“James was an officer and hopefully a gentleman,” said Carol Donaldson with a slight smile. She was talking about her 26-year-old son, James Donaldson, who died in a motorbike accident in 2010. There is no doubt in my mind that James was a gentleman and a hero for he is a deceased organ donor.
I met Carol when I was in the UK as an observer at a Deceased Donation Course for Intensive Care Medicine trainees in February 2016. There were technical sessions as well as a session on Donor and Recipient stories, and that’s when Carol walked in with Bronwyn, a heart transplant recipient. After Bronwyn spoke about her lifesaving transplant, Carol told us, “This is what makes it worth it, that it (the donation) made a difference. That is what James would have wanted.” What drew me to Carol was her air of positivity – not easy at all for a mother who had lost her son in the prime of his life. James was at the Royal Military Academy, Sandhurst training to be an officer. She said, “He wanted to do so much, he wanted to make a difference. He was on the ODR (Organ Donor Register).”
Carol said that James as a child was full of fun from the word ‘go’. He was always curious. They used to sit together on the roof of the shed at home and talk about all sorts of things and that’s where they discussed organ donation. He said, “I’ve always helped people, why should it be any different when I die?” His grandfather, in fact, had donated his body to medical science.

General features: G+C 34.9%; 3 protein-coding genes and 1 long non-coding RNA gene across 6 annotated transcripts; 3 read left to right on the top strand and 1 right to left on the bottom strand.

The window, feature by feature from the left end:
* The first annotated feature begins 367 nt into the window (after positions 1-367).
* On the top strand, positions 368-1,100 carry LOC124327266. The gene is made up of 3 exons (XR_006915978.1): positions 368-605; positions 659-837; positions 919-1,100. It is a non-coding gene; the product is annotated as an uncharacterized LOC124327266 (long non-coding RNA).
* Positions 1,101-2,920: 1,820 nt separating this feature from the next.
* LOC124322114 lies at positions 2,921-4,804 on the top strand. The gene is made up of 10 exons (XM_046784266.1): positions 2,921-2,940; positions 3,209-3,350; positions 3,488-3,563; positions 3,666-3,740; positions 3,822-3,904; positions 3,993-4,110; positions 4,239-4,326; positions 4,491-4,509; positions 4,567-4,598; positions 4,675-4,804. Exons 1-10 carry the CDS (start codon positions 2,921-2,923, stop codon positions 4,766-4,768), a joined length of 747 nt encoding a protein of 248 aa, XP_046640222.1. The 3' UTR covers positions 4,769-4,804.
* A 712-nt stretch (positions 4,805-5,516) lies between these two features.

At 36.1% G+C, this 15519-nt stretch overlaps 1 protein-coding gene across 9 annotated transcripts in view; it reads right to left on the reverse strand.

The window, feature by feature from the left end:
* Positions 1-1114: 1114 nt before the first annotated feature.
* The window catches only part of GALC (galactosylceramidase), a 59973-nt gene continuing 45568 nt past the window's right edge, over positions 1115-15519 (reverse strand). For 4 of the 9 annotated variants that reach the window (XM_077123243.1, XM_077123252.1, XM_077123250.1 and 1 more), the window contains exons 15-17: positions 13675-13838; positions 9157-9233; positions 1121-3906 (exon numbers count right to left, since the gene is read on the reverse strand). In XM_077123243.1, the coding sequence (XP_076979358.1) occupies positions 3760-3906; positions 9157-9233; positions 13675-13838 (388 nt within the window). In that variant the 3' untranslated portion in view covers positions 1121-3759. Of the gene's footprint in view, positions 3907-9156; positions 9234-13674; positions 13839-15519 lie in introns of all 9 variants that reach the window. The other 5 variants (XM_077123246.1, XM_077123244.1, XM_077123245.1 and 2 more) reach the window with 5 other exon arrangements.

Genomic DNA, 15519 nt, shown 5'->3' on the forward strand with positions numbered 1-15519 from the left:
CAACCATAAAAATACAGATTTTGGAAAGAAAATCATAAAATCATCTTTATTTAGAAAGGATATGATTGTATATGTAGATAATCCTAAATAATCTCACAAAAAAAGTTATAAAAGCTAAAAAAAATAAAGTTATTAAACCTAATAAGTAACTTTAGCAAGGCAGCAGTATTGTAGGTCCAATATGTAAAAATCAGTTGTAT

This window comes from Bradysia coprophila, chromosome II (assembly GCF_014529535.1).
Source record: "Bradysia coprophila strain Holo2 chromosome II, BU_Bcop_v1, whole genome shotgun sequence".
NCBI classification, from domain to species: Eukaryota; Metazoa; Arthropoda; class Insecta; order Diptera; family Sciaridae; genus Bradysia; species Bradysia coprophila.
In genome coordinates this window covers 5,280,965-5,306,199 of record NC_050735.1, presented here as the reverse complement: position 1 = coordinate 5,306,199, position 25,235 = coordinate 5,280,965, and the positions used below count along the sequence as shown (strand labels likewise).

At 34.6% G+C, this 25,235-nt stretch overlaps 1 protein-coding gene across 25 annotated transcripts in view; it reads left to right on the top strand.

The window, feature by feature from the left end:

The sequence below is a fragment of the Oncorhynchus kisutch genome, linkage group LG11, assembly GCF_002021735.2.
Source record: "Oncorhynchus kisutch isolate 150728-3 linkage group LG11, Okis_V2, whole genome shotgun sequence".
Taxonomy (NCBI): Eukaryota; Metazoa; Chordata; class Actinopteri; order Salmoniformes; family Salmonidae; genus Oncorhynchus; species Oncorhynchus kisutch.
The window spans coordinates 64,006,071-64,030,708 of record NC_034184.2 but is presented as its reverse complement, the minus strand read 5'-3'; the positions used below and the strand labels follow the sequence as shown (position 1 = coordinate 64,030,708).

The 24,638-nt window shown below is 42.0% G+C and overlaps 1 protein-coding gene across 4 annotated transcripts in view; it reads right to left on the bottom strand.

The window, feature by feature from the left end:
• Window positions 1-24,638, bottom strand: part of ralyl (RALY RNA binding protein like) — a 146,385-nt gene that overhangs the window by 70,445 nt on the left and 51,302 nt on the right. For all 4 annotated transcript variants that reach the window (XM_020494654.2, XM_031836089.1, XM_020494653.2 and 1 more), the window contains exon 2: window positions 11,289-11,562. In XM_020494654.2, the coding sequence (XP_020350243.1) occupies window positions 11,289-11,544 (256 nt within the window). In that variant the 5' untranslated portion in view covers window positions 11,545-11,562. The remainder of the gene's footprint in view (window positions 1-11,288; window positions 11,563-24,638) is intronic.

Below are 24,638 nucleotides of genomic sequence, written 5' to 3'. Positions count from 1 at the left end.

When the doctors told Carol that James was brain dead, she made the decision to donate immediately, she wanted to make sure that his wish was fulfilled. James saved the lives of four people – his heart went to a 50-year-old man, one kidney to a young boy, the other kidney and pancreas to a mother with diabetes mellitus and the liver to a man who was gravely ill. Carol’s greatest comfort was in hearing that the recipients were doing well.
Carol ended by saying that working in the organ donation programme had given her a future and allowed her to make a difference in peoples’ lives in the way that James would have wanted. And that, in her mind without a doubt, organ donation was the best thing – the ultimate gift.
Whether it is in India or the UK, when one meets donor families what resonates is the triumph of the human spirit.
3 thoughts on “James Donaldson – An Officer and a Gentleman…and a Hero”
Great and inspiring story Sumana Navin.
Way to look at life, the positive way. James did not become an officer, but he had officer like qualities during and after living. Nagpur, India.
This is similar to the story of our own Lalitha Dr Sumana. Thank you for sharing this very touching story
It is very difficult for a family to take a decision like that in such situation. A person who is going to just achieve a very good career and whole family dreaming about his future and suddenly every thing shattered.
Very brave decision and very inspiring story Sumana Ji.
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